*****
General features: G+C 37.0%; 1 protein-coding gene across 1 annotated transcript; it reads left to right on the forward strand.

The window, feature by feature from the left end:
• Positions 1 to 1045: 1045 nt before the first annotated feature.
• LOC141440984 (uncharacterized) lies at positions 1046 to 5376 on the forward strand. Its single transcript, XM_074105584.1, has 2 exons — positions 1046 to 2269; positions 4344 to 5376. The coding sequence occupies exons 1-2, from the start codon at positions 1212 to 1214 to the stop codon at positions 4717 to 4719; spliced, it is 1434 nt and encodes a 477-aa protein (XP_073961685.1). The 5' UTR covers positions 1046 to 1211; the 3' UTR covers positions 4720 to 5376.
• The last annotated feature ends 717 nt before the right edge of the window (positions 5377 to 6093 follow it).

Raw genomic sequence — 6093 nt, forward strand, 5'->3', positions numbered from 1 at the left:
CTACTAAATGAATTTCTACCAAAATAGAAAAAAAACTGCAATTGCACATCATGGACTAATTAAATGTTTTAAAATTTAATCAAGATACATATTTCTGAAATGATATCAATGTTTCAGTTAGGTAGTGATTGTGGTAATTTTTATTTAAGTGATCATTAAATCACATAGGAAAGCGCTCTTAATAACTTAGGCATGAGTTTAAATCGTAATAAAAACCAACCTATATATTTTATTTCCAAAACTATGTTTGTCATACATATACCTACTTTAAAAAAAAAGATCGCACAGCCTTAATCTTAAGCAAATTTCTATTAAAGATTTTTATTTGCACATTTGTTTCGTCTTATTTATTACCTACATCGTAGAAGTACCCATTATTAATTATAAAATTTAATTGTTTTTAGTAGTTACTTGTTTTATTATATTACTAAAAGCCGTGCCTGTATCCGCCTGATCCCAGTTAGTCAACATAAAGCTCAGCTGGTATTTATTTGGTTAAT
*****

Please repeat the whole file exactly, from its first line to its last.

General features: G+C 37.0%; 1 protein-coding gene across 1 annotated transcript; it reads left to right on the forward strand.

The window, feature by feature from the left end:
• Positions 1 to 1045: 1045 nt before the first annotated feature.
• LOC141440984 (uncharacterized) lies at positions 1046 to 5376 on the forward strand. Its single transcript, XM_074105584.1, has 2 exons — positions 1046 to 2269; positions 4344 to 5376. The coding sequence occupies exons 1-2, from the start codon at positions 1212 to 1214 to the stop codon at positions 4717 to 4719; spliced, it is 1434 nt and encodes a 477-aa protein (XP_073961685.1). The 5' UTR covers positions 1046 to 1211; the 3' UTR covers positions 4720 to 5376.
• The last annotated feature ends 717 nt before the right edge of the window (positions 5377 to 6093 follow it).

Raw genomic sequence — 6093 nt, forward strand, 5'->3', positions numbered from 1 at the left:
CTACTAAATGAATTTCTACCAAAATAGAAAAAAAACTGCAATTGCACATCATGGACTAATTAAATGTTTTAAAATTTAATCAAGATACATATTTCTGAAATGATATCAATGTTTCAGTTAGGTAGTGATTGTGGTAATTTTTATTTAAGTGATCATTAAATCACATAGGAAAGCGCTCTTAATAACTTAGGCATGAGTTTAAATCGTAATAAAAACCAACCTATATATTTTATTTCCAAAACTATGTTTGTCATACATATACCTACTTTAAAAAAAAAGATCGCACAGCCTTAATCTTAAGCAAATTTCTATTAAAGATTTTTATTTGCACATTTGTTTCGTCTTATTTATTACCTACATCGTAGAAGTACCCATTATTAATTATAAAATTTAATTGTTTTTAGTAGTTACTTGTTTTATTATATTACTAAAAGCCGTGCCTGTATCCGCCTGATCCCAGTTAGTCAACATAAAGCTCAGCTGGTATTTATTTGGTTAAT